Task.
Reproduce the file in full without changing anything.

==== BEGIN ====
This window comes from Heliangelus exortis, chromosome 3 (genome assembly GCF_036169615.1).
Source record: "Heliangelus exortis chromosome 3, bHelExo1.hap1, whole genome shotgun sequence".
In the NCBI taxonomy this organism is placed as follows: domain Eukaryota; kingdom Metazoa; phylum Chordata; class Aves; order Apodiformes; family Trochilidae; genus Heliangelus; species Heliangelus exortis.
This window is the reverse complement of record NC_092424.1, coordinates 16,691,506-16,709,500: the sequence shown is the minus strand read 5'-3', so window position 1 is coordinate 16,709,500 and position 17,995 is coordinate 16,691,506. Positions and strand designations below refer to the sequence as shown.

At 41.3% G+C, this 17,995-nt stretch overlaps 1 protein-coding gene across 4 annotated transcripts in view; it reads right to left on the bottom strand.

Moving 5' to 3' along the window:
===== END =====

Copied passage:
This window comes from Heliangelus exortis, chromosome 3 (genome assembly GCF_036169615.1).
Source record: "Heliangelus exortis chromosome 3, bHelExo1.hap1, whole genome shotgun sequence".
In the NCBI taxonomy this organism is placed as follows: domain Eukaryota; kingdom Metazoa; phylum Chordata; class Aves; order Apodiformes; family Trochilidae; genus Heliangelus; species Heliangelus exortis.
This window is the reverse complement of record NC_092424.1, coordinates 16,691,506-16,709,500: the sequence shown is the minus strand read 5'-3', so window position 1 is coordinate 16,709,500 and position 17,995 is coordinate 16,691,506. Positions and strand designations below refer to the sequence as shown.

At 41.3% G+C, this 17,995-nt stretch overlaps 1 protein-coding gene across 4 annotated transcripts in view; it reads right to left on the bottom strand.

Moving 5' to 3' along the window: